Definition and Example of the Self-Employed Contributions Act (SECA) Tax
If you’re self-employed, you pay the Self-Employed Contributions Act (SECA) tax to help fund Social Security and Medicare. If you have $400 or more in net self-employment earnings in a given year, or $108.28 in church-employee income in a year, you must pay the SECA tax for that year.
The SECA tax rate is 15.3%, which is assessed on 92.35% of your net earnings from self-employment. The 15.3% SECA tax rate breaks down into 12.4% for Social Security taxes and 2.9% for Medicare taxes.
- Alternate name: Self-employment tax
- Acronym: SECA tax
How To Calculate the SECA Tax
Net earnings is calculated by subtracting your ordinary and necessary business expenses from your gross self-employment income.
Let’s say you grossed $150,000 and have $50,000 in ordinary and necessary business expenses. You would owe $14,129.55 in self-employment taxes, assuming you have no other earned income during the year. Here’s how that breaks down:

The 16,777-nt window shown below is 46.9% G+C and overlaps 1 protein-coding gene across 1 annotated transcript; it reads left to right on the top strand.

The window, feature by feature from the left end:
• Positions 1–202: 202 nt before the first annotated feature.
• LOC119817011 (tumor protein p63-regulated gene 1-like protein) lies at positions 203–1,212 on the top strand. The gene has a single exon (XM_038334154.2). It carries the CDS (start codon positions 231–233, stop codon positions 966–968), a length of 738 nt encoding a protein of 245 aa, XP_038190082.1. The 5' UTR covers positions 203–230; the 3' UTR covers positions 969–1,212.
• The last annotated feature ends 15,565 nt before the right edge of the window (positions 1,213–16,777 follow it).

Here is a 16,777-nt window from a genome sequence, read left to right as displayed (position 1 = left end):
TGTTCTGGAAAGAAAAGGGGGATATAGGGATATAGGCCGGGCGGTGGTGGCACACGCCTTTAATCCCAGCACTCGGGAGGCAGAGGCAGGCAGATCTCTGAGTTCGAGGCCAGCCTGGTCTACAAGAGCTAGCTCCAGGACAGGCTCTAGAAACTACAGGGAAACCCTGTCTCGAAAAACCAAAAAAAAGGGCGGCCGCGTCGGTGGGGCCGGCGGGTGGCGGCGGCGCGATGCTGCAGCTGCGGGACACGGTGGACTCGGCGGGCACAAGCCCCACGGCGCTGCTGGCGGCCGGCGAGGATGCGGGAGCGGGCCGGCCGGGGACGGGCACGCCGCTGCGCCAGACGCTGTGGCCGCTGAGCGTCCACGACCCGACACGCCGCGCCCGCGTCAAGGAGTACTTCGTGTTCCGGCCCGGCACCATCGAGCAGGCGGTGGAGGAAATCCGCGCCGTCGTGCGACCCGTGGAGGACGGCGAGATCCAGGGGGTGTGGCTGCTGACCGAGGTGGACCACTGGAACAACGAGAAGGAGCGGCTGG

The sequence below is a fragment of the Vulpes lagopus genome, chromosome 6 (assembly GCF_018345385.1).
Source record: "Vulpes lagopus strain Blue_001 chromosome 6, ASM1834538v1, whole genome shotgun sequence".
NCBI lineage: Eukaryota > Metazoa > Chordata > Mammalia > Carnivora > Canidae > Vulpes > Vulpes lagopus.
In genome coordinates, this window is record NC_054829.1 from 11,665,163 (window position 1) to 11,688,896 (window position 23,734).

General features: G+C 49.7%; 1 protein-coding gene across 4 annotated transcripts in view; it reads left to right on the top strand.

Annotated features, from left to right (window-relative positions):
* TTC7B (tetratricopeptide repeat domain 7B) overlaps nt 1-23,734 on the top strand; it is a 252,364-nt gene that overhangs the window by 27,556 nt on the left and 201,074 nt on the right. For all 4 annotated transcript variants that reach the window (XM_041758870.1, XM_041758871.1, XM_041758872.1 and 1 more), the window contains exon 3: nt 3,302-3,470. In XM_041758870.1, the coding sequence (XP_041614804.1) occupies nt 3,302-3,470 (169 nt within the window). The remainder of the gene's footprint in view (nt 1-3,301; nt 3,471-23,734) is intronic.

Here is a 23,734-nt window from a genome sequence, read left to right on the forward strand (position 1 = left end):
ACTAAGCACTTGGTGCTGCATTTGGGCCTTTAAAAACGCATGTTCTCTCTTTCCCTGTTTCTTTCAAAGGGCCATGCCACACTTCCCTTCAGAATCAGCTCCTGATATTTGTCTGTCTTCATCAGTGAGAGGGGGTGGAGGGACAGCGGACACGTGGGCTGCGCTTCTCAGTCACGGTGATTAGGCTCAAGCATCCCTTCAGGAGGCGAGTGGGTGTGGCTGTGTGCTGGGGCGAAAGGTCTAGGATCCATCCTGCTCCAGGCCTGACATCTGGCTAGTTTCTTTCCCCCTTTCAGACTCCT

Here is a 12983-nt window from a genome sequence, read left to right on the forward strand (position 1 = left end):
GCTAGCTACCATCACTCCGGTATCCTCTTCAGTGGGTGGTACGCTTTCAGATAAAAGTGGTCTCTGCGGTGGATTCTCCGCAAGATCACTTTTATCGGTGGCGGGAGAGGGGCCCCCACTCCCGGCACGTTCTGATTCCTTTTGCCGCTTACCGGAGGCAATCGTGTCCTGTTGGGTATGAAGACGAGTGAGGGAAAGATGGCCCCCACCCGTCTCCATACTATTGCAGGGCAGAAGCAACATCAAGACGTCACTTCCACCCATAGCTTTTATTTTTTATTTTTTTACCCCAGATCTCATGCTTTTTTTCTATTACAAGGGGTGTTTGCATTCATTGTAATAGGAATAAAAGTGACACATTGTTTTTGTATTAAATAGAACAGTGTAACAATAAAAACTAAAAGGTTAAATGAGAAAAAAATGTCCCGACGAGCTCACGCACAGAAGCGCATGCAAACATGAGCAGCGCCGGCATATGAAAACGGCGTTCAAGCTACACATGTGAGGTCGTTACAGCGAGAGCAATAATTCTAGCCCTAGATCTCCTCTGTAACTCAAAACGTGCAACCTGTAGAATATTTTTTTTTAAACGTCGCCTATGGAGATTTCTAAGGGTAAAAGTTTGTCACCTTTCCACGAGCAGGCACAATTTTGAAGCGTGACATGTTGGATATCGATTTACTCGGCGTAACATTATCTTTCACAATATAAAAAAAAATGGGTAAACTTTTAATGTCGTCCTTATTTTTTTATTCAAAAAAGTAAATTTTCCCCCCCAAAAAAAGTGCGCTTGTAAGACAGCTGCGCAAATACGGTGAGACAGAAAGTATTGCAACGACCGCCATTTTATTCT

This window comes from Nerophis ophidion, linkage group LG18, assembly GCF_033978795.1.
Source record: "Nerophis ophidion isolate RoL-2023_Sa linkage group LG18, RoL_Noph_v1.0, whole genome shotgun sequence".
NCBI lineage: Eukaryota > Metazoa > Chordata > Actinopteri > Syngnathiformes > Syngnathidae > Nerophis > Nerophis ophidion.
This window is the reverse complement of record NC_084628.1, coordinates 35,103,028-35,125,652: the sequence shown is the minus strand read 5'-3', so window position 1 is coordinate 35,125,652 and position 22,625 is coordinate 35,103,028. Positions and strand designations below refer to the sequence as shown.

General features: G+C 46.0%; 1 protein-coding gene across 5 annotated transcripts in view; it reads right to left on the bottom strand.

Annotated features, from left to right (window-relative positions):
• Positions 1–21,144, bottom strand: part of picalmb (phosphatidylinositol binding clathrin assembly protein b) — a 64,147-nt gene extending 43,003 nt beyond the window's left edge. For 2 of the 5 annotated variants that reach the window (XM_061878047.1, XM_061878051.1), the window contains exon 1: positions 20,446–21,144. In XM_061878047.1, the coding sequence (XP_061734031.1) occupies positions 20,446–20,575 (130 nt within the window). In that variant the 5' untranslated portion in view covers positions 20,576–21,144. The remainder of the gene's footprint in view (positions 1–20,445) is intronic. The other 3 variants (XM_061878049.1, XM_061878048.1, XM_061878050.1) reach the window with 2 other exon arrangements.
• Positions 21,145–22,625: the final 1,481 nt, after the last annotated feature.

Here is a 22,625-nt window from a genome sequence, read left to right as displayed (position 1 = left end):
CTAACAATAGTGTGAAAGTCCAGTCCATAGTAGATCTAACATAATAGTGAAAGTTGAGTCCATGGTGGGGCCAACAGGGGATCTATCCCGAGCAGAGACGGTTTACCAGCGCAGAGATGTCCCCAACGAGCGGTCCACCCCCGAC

$150,000 - $50,000 = $100,000
$100,000 x 92.35% = $92,350
$92,350 x 15.3% = $14,129.55
How Does the SECA Tax Work?
Unlike the Federal Insurance Contribution Act (FICA) tax, which is paid through an employee’s withholdings, self-employed taxpayers are responsible for paying their SECA tax obligation themselves through estimated tax payments every quarter, through a payment made along with an extension of time to file their tax return, and/or through a payment made when filing their income tax return.